This article uses the Einstein summation convention for tensor/spinor indices, and uses hats for quantum operators.
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In relativistic quantum mechanics and quantum field theory, the Bargmann–Wigner equations (or BW equations or BWE) are relativistic wave equations which describe free particles of arbitrary spin j, an integer for bosons (j = 1, 2, 3 ...) or halfinteger for fermions (j = ^{1}⁄_{2}, ^{3}⁄_{2}, ^{5}⁄_{2} ...). The solutions to the equations are wavefunctions, mathematically in the form of multicomponent spinor fields. The spin quantum number is usually denoted by s in quantum mechanics, however in this context j is more typical in the literature (see references).
They were proposed by Valentine Bargmann and Eugene Wigner in 1948,^{[1]} using Lorentz group theory,^{[2]} and building on the work of those who pioneered quantum theory within the first half of the twentieth century.^{[3]}^{[4]}
Contents

Origin from the Dirac equation 1

BW equations 2

Induced matrices 3

Definition 3.1

Properties 3.2

Use in the BW formalism 3.3

Lorentz group structure 4

Lagrangian 5

Formulation in curved spacetime 6

See also 7

References 8

Notes 8.1

Further reading 8.2

Books 8.2.1

Selected papers 8.2.2

External links 9
Origin from the Dirac equation
For reference, the Dirac equation is summarized below. It is the basis for building relativistic wave equations with wavefunctions of higher spin.
The covariant form of the Dirac equation for an uncharged particle is:^{[5]}

(\gamma^\mu \hat{P}_\mu + mc)\Psi = 0 \,,


(1)

where Ψ = Ψ(r, t) is a rank1 4component spinor field, a function of the particle's position r and time t, with components ψ_{α} = ψ_{α}(r, t) in which α is a bispinor index that takes values 1, 2, 3, 4. Further, γ^{μ} = (γ^{0}, γ) are the gamma matrices, and

\hat{P}_\mu = i\hbar \partial_\mu
is the 4momentum operator. The operator constituting the entire equation, (−γ^{μ}P_{μ} + mc) = (−iħγ^{μ}∂_{μ} + mc), is a 4 × 4 matrix, because of the γ^{μ} matrices, and the mc term scalarmultiplies the 4 × 4 identity matrix (usually not written for simplicity). Explicitly, in the Dirac representation of the gamma matrices:^{[3]}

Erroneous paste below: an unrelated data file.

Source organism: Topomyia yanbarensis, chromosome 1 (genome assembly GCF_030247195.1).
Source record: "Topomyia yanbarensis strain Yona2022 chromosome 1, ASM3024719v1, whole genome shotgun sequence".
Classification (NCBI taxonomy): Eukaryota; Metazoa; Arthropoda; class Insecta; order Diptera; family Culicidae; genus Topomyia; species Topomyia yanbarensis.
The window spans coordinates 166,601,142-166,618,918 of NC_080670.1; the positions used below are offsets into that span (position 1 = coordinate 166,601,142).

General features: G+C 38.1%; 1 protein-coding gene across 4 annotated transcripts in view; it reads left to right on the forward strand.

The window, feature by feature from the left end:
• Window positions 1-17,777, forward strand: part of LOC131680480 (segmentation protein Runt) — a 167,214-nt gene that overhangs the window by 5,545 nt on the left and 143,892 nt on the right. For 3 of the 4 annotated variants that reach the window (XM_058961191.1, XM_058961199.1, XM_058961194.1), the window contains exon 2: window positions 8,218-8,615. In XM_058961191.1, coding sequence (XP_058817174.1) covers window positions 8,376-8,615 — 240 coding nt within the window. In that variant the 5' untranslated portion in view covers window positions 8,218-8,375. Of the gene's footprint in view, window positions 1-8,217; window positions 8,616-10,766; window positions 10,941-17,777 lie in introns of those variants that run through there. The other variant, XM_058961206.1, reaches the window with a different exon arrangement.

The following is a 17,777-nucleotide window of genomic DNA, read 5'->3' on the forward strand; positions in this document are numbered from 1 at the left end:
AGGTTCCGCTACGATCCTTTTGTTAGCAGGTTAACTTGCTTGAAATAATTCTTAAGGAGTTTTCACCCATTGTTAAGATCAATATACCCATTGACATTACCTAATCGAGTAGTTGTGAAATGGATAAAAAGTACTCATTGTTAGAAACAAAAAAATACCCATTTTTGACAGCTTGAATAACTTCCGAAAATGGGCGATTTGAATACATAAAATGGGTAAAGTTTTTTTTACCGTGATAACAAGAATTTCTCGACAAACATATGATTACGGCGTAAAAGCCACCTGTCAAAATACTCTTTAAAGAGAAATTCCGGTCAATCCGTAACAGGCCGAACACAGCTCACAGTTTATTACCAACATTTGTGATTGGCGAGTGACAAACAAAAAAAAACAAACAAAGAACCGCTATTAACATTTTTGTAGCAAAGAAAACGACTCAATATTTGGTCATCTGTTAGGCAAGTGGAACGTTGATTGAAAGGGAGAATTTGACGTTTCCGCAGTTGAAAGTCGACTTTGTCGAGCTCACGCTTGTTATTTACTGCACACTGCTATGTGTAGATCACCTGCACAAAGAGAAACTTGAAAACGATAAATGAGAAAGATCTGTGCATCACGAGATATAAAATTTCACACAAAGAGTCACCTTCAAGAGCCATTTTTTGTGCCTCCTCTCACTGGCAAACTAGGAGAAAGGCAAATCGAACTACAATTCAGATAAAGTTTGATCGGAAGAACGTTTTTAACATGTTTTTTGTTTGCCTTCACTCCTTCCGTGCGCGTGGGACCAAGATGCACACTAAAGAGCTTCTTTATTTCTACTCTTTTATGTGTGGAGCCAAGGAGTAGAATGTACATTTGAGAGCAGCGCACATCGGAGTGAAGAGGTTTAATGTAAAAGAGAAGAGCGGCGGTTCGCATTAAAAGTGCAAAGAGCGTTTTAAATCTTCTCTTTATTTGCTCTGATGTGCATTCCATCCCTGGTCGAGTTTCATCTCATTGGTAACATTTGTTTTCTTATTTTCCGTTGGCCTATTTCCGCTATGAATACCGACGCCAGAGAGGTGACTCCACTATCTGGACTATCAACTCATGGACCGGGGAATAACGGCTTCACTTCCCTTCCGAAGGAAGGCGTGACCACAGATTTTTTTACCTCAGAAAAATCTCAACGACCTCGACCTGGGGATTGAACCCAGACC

\begin{align} \gamma^\mu \hat{P}_\mu + mc & = \gamma^0 \frac{\hat{E}}{c}  \boldsymbol{\gamma}\cdot(\hat{\mathbf{p}}) + mc \\ & = \begin{pmatrix} I_2 & 0 \\ 0 & I_2 \\ \end{pmatrix}\frac{\hat{E}}{c} + \begin{pmatrix} 0 & \boldsymbol{\sigma}\cdot\hat{\mathbf{p}} \\ \boldsymbol{\sigma}\cdot\hat{\mathbf{p}} & 0 \\ \end{pmatrix} + \begin{pmatrix} I_2 & 0 \\ 0 & I_2 \\ \end{pmatrix}mc \\ & = \begin{pmatrix} \hat{E}/c+mc & 0 & \hat{p}_z & \hat{p}_x  i\hat{p}_y \\ 0 & \hat{E}/c+mc & \hat{p}_x + \hat{p}_y & \hat{p}_z \\ \hat{p}_z & (\hat{p}_x  i\hat{p}_y) & \hat{E}/c+mc & 0 \\ (\hat{p}_x + i\hat{p}_y) & \hat{p}_z & 0 & \hat{E}/c+mc \\ \end{pmatrix} \end{align}
where σ = (σ_{1}, σ_{2}, σ_{3}) = (σ_{x}, σ_{y}, σ_{z}) is a vector of the Pauli matrices, E is the energy operator, p = (p_{1}, p_{2}, p_{3}) = (p_{x}, p_{y}, p_{z}) is the 3momentum operator, I_{2} denotes the 2 × 2 identity matrix, the zeros (in the second line) are actually 2 × 2 blocks of zero matrices.
The Dirac equation (1) can be written as a coupled set of equations: